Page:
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Covid

How accurate are symptoms and medical examination to diagnose COVID-19?

key messages

– The results indicate that a single symptom included in this review cannot accurately diagnose COVID-19.

– Loss of the sense of taste or smell could be a warning sign of the presence of COVID-19. Cough or fever can be helpful in identifying people who may have COVID-19. These symptoms can be useful in prompting further testing if they are present.

– We need more research to look at combinations of symptoms and signs with other information such as recent contact or travel history or vaccination status in children and adults aged 65 and over.

What are symptoms or signs of COVID-19?

The symptoms are experienced by the patients. COVID-19 symptoms include cough, sore throat, high temperature, diarrhea, headache, muscle or joint pain, fatigue, and loss of smell and taste.

The signs are measured by medical staff during the clinical examination. These include lung sounds, blood pressure, blood oxygen levels, and heart rate.

Symptoms and signs of COVID-19 can be important for people to know if they and those they come into contact with are self-isolating, undergoing a rapid lateral flow test or a (laboratory-based) PCR test, or should be hospitalized.

What were we trying to find out?

The symptoms and signs of COVID-19 are varied and can indicate other diseases, not just COVID-19. We wanted to know how accurate the diagnosis of COVID-19 is based on symptoms and signs of a medical examination. We are interested in people with suspected COVID-19 who go to their doctor, outpatient test centers or the hospital.

What did we do?

We searched for studies that assessed the accuracy of symptoms and signs to diagnose COVID-19. Studies could only be carried out in general practitioners’ practices, outpatient test centers or hospital outpatient clinics. We only included studies of people in the hospital if signs and symptoms were recorded on admission to the hospital, for example through the emergency room.

what did we find

In this review, we focused on 42 studies with 52,608 participants. The studies assessed 96 separate or combined symptoms and signs. 35 studies were conducted in emergency departments or outpatient COVID-19 testing centers (46,878 participants), 3 studies in general practice (1230 participants), 2 studies in children’s hospitals (493 inpatients and outpatients), and 2 studies in nursing homes (4007 participants). The studies were conducted in 18 different countries around the world. 23 studies were conducted in Europe, 8 in North America, 5 in Asia and 3 in South America and 3 in Australia. We did not find any studies conducted in Africa. Three focused specifically on children, and only 1 focused on adults aged 65 and over.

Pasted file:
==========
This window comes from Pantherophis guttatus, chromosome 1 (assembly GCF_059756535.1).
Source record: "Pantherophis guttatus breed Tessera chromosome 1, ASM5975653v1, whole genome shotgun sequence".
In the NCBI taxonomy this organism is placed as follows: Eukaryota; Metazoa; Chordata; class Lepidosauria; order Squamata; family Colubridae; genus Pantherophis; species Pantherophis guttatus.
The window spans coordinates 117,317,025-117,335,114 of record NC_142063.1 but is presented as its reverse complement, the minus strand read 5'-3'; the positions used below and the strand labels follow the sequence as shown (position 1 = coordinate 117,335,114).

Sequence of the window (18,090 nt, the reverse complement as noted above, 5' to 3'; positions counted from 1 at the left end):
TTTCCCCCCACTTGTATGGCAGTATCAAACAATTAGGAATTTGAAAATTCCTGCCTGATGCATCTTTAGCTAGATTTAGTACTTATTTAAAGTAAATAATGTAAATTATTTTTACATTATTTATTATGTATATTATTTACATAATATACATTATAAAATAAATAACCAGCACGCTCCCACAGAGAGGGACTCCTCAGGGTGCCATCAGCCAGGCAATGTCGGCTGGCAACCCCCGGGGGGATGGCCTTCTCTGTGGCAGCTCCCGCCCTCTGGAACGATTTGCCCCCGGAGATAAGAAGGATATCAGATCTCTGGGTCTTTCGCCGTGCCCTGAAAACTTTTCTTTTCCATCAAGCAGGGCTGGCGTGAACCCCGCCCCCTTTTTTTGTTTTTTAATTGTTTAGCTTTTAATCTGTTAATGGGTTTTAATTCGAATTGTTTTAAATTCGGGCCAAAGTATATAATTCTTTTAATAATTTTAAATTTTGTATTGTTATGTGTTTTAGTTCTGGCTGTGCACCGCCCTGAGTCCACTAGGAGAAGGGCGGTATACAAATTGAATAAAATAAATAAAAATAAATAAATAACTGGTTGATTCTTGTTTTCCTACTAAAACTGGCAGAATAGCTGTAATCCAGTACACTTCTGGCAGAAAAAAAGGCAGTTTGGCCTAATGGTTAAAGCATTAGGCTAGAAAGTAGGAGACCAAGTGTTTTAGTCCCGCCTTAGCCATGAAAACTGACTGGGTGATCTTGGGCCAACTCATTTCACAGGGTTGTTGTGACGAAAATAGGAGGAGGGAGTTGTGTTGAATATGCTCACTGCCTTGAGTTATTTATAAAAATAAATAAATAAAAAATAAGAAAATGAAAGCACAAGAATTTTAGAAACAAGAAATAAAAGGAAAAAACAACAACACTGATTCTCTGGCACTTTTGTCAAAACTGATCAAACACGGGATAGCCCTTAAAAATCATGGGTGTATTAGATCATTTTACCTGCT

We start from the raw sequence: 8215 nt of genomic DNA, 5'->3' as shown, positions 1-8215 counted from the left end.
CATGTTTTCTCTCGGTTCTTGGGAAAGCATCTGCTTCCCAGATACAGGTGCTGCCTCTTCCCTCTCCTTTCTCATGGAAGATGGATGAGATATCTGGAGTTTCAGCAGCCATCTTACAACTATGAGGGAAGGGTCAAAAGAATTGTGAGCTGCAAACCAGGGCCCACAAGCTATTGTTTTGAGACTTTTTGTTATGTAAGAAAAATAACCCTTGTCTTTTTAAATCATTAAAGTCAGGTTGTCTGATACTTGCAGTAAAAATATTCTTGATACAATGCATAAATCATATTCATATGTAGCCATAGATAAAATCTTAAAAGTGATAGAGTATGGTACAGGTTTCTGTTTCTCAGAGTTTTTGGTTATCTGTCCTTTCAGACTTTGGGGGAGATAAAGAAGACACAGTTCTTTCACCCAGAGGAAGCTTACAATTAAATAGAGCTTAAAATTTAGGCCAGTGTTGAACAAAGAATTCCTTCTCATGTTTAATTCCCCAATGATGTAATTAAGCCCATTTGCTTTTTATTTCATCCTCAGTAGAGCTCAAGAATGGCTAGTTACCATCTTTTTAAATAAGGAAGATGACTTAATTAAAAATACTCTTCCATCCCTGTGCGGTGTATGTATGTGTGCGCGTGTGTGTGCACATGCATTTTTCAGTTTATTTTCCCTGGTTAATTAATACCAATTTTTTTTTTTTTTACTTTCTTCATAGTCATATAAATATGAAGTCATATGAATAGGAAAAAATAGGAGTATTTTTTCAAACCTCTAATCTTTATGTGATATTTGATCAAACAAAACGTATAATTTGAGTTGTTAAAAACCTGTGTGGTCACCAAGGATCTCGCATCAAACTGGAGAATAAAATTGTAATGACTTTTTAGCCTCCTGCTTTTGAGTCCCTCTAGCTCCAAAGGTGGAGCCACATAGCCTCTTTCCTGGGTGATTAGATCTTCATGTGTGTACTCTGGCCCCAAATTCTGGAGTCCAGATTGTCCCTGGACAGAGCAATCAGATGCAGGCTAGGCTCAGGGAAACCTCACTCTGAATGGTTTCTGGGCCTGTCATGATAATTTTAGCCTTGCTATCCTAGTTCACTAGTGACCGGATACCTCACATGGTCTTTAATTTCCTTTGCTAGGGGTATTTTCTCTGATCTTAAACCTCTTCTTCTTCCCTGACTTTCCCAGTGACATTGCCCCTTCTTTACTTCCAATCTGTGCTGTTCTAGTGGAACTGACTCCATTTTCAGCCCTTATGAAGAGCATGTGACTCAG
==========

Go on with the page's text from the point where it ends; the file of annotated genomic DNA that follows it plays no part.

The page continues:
Most studies have not clearly differentiated between mild and severe COVID-19, so we present results for mild, moderate, and severe disease together.

Few studies reported single signs as diagnostic tests, so we mainly focus on the diagnostic value of symptoms. The most frequently reported symptoms were cough, fever, shortness of breath and sore throat.

According to the studies in our review, in a group of 1000 people suspected of having COVID-19, of whom 270 (27%) would actually have COVID-19, about 567 people would have a cough. Of those 567, 168 would actually have COVID-19. Of the 433 who don’t have a cough, 102 would have COVID-19. Out of the same 1000 people, about 283 people would have a fever. Of those 283, 102 would actually have COVID-19. Of the 717 people without a fever, 168 would have COVID-19.

Someone who has lost their sense of smell or taste is five times more likely to have COVID-19 than someone who doesn’t.

Other symptoms, such as a sore throat or runny nose, are more indicative of the presence of an infectious disease other than COVID-19. Out of the same 1000 people as described above, about 362 people would have a sore throat. Of those, only 84 actually had COVID-19. Of the 638 patients without a sore throat, 186 would have COVID-19. We found similar numbers for a runny nose.

What are the limits of the evidence?

The results of this updated review are more reliable than those in previous versions because we included more high-quality studies. However, the accuracy of individual symptoms varied between studies, and the diagnostic value of symptoms such as fever, cough, or other respiratory symptoms might still be overestimated, since most studies included participants knowingly because they had these symptoms.

The results do not clearly distinguish between people with mild, moderate, or severe COVID-19. Few studies have examined symptom-based diagnosis of COVID-19 in children or older adults.

How up to date is this review?

This review updates our previous review. The evidence is current to June 2021.

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